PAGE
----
by Mike Shea on 14 July 2014
The D&D 5th Edition Starter Set and Basic Rules PDF describe the three pillars of gameplay that make up D&D: exploration, interaction, and combat. While these define well the main spheres of the game as it plays out at your table, the pillars of the game we might reinforce during our game preparation are slightly different.
In the Lazy Dungeon Master, we discuss the core philosophy of focusing our time and attention on the areas of our game that matter the most to the joy of the group. Most of this comes from eliminating the preparation of thigns that do not actually help make our game great. This might include deep stories, long histories, major plot arcs based on expected PC actions, detailed scene by scene adventures, and long campaign outlines.
If we aren't spending our time on these things, where should we be spending it? How can we best fuel the three pillars of D&D? What should we have on hand when the game begins?
There's no single answer to this question, but we can start with a simple skeleton of four things that, when interchanged, create a dynamic, detailed, and living world for our PCs. These include the following:
While the PCs drive the story at our table, NPCs take the role as the secondary drivers. They react to the actions of the PCs, moving in a new direction and changing the world organically, not one that follows a pre-described plot.
When we prepare our games, it's always beneficial to have a few NPCs on hand both friendly and villainous. Three of each type is usually enough. As we've discussed before in A New Method for NPCs, you can easily develop an NPC with an archetype, a motivation, and a good name. You can also use the random name generator to give them a good name.
Since our PCs have yet to drive the story forward, we don't develop full stories before our game has begun. Instead, we can start things rolling with a handfull of solid story seeds. A story seed should be no longer than a single sentence that describes the main motivator for an adventure. For a longer campaign, you might have up to three of these seeds all at once. Example seeds include things like:
A recent earthquake revealed a long-buried dwarven city older than any known dwarven nation.
A cult worshipping Demogorgon recently begin kidnapping orphans and prostitutes on the bad side of town.
An obelisk covered in an ancient language appeared in the center of a city turning those that read it into horrifying ghouls.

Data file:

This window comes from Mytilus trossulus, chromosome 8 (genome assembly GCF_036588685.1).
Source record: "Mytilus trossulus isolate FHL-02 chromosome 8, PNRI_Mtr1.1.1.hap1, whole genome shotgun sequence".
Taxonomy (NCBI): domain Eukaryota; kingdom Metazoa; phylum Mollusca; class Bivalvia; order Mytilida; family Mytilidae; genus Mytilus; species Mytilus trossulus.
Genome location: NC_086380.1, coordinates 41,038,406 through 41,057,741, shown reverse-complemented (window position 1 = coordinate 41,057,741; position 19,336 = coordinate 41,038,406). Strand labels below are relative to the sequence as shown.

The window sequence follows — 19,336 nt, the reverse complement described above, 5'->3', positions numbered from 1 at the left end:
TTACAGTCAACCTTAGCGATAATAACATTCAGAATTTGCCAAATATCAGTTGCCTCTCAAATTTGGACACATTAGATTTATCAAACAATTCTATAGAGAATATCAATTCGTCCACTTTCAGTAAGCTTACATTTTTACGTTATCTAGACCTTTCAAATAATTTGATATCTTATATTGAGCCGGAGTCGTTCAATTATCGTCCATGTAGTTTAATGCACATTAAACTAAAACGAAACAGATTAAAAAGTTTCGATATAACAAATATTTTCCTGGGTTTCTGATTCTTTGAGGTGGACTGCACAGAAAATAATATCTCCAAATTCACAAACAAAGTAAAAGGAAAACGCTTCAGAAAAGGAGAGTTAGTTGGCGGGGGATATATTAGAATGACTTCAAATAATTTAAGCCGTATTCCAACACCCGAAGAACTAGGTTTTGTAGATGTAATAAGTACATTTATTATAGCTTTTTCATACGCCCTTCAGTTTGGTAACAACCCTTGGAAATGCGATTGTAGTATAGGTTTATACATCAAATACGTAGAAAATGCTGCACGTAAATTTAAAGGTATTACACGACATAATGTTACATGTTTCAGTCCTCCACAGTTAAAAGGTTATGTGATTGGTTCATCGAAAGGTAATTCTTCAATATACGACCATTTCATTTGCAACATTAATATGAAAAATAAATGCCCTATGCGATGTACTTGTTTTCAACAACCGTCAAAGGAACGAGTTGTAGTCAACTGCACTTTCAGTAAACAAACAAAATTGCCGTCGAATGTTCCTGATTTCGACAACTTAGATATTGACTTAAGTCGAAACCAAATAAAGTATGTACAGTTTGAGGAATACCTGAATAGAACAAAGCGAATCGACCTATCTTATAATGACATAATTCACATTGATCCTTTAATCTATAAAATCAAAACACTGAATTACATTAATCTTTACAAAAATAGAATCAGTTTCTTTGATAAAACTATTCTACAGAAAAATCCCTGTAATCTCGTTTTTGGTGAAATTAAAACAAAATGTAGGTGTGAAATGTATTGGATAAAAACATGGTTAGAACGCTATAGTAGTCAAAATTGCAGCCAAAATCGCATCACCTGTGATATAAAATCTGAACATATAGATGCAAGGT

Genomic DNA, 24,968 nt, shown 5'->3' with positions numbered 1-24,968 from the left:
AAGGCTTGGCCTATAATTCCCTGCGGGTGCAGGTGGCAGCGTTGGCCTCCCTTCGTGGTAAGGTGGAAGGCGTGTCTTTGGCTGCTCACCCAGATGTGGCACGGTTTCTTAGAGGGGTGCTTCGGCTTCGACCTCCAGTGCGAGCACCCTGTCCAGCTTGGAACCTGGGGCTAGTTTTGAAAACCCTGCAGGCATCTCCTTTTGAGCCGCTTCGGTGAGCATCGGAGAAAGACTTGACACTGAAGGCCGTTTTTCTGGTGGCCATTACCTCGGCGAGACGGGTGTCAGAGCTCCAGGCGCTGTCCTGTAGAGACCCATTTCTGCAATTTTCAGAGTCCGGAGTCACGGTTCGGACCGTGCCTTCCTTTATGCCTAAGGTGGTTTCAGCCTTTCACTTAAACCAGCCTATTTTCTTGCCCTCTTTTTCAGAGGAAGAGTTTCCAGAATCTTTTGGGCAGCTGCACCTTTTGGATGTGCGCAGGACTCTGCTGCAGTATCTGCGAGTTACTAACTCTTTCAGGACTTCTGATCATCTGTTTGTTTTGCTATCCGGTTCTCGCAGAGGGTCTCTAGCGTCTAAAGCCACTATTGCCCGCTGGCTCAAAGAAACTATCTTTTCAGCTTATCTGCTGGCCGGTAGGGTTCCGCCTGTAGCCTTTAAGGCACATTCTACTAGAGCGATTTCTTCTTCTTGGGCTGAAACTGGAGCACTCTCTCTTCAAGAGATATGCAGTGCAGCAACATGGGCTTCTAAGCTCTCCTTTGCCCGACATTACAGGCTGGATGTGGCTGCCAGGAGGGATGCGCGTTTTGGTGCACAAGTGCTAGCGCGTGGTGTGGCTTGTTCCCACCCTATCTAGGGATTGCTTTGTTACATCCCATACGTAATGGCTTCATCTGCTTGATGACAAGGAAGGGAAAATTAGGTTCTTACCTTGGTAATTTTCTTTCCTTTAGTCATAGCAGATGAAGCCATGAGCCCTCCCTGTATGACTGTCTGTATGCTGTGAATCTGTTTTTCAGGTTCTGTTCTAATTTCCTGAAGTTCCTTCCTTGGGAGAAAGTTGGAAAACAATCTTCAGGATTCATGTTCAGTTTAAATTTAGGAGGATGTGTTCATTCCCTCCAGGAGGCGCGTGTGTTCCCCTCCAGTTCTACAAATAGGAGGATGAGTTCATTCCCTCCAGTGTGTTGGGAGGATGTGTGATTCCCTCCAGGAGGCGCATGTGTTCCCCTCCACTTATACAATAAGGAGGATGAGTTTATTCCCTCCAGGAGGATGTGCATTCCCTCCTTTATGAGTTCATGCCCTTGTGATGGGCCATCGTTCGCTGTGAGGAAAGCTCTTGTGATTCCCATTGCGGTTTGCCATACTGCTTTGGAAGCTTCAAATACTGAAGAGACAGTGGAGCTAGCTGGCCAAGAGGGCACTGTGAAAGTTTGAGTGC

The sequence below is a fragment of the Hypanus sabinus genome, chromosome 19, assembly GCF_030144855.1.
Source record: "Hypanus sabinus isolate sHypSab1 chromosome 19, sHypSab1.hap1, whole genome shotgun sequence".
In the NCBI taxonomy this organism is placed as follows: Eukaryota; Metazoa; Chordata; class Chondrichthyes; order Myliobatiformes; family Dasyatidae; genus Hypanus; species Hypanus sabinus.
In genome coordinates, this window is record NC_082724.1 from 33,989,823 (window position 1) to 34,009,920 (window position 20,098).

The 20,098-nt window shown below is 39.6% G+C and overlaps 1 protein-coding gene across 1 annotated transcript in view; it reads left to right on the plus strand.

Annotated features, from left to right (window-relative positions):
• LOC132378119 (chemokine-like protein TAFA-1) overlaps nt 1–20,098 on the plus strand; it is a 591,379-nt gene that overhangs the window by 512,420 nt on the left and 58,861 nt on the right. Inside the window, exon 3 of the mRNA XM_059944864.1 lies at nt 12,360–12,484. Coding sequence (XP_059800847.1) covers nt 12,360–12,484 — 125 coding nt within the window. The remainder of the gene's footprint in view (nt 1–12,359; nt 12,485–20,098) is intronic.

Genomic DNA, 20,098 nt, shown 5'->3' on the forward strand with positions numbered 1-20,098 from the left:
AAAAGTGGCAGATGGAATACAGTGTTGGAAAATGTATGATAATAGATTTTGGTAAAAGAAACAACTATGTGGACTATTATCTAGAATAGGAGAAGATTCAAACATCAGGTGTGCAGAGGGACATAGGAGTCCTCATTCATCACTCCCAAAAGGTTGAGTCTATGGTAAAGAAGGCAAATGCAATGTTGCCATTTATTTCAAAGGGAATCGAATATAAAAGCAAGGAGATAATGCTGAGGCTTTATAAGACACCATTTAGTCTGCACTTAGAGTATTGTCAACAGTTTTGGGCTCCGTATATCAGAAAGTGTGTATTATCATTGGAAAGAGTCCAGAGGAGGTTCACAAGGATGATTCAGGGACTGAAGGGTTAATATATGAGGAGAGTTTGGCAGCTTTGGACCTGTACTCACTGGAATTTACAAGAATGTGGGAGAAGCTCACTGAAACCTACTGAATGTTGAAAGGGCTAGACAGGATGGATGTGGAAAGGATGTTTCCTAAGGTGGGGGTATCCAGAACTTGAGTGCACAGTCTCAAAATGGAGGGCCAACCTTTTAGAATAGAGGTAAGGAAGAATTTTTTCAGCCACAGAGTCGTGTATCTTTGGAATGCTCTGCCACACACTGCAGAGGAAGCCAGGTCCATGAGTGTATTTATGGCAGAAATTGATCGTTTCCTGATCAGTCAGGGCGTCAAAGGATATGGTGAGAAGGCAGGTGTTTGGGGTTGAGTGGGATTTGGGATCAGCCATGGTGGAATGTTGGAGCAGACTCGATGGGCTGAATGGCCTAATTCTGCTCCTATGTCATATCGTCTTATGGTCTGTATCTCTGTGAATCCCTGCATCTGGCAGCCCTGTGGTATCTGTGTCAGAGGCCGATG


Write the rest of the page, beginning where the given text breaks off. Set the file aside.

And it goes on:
These seeds aren't full stories. You don't know how the PCs will deal with that seed and you don't know where it will go. It's just a spark, not the fire.
Adventurers need fantastic places to explore. Wandering around a boring town alone won't do it. You have an infinite special effects budget to develop something that will truly impress and inspire your players. Fantastic adventure locations should be unique enough to keep your game fresh but familiar enough that players can understand the inherent logic of a place. In this regard, follow Rodney Thompson's advice and focus on the three Fs. Make your adventure locations fantastic, familiar, and functional.
When you're looking for inspiration, take a look through classic D&D adventures. For specific encounter locations, follow Dave Chalker's advice and go through your pile of published poster maps to find specific interesting locations.
Like all inspiration, steal from everywhere whether it's the interesting gothic entrance to your public library or an ancient prison asteroid orbiting a black hole in Dr. Who.
Good D&D games need piles of fun monsters to fight. Once you have NPCs, seeds, and locations, you need to sprinkle in piles of monsters to threaten your PCs. Monster groups should make sense but sometimes its fun to turn the ecology around on its head. Maybe a gang of wererats infest the shadows of Baldur's Gate or maybe it's an uncovered and unleashed cult of Bhaal-worshipping assassin mummies. When you're preparing your game, be ready to jump to a set of stat blocks and throw those monsters into the game when you're group is spoiling for a fight. Your best tool in this regard is the old fashioned monster manual for your system of choice.
This is only one framework for building a fun D&D adventure. Like all things, your own experiences and the needs of your own group take precedence. The next time you're preparing for your game, consider trying this framework out and see if it sets the stage for a fun game at your table.
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